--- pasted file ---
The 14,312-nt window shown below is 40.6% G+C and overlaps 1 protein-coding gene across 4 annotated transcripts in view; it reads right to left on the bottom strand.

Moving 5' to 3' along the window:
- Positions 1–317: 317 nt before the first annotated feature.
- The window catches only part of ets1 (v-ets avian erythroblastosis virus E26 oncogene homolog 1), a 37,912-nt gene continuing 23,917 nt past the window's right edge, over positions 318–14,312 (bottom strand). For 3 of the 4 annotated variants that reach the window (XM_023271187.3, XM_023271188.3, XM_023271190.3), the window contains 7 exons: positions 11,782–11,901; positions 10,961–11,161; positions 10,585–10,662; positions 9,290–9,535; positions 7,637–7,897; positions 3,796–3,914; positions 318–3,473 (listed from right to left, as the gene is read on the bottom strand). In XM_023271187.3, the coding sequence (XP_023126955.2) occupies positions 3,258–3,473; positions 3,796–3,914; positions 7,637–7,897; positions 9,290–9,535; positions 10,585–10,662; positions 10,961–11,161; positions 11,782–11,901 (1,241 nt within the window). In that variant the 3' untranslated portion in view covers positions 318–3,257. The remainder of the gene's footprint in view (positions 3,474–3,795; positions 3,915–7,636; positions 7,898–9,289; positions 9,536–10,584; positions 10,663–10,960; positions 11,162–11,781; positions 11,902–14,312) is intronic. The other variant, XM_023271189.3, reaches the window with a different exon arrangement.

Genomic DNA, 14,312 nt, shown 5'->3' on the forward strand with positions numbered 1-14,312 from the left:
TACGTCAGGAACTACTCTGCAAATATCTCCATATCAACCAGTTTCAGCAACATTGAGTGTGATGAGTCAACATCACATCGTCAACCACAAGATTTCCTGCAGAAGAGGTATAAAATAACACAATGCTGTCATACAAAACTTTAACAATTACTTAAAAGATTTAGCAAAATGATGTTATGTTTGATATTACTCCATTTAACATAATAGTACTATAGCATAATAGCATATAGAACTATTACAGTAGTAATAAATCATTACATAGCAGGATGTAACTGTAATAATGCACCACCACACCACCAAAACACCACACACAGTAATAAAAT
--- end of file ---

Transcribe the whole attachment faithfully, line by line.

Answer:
The 14,312-nt window shown below is 40.6% G+C and overlaps 1 protein-coding gene across 4 annotated transcripts in view; it reads right to left on the bottom strand.

Moving 5' to 3' along the window:
- Positions 1–317: 317 nt before the first annotated feature.
- The window catches only part of ets1 (v-ets avian erythroblastosis virus E26 oncogene homolog 1), a 37,912-nt gene continuing 23,917 nt past the window's right edge, over positions 318–14,312 (bottom strand). For 3 of the 4 annotated variants that reach the window (XM_023271187.3, XM_023271188.3, XM_023271190.3), the window contains 7 exons: positions 11,782–11,901; positions 10,961–11,161; positions 10,585–10,662; positions 9,290–9,535; positions 7,637–7,897; positions 3,796–3,914; positions 318–3,473 (listed from right to left, as the gene is read on the bottom strand). In XM_023271187.3, the coding sequence (XP_023126955.2) occupies positions 3,258–3,473; positions 3,796–3,914; positions 7,637–7,897; positions 9,290–9,535; positions 10,585–10,662; positions 10,961–11,161; positions 11,782–11,901 (1,241 nt within the window). In that variant the 3' untranslated portion in view covers positions 318–3,257. The remainder of the gene's footprint in view (positions 3,474–3,795; positions 3,915–7,636; positions 7,898–9,289; positions 9,536–10,584; positions 10,663–10,960; positions 11,162–11,781; positions 11,902–14,312) is intronic. The other variant, XM_023271189.3, reaches the window with a different exon arrangement.

Genomic DNA, 14,312 nt, shown 5'->3' on the forward strand with positions numbered 1-14,312 from the left:
TACGTCAGGAACTACTCTGCAAATATCTCCATATCAACCAGTTTCAGCAACATTGAGTGTGATGAGTCAACATCACATCGTCAACCACAAGATTTCCTGCAGAAGAGGTATAAAATAACACAATGCTGTCATACAAAACTTTAACAATTACTTAAAAGATTTAGCAAAATGATGTTATGTTTGATATTACTCCATTTAACATAATAGTACTATAGCATAATAGCATATAGAACTATTACAGTAGTAATAAATCATTACATAGCAGGATGTAACTGTAATAATGCACCACCACACCACCAAAACACCACACACAGTAATAAAAT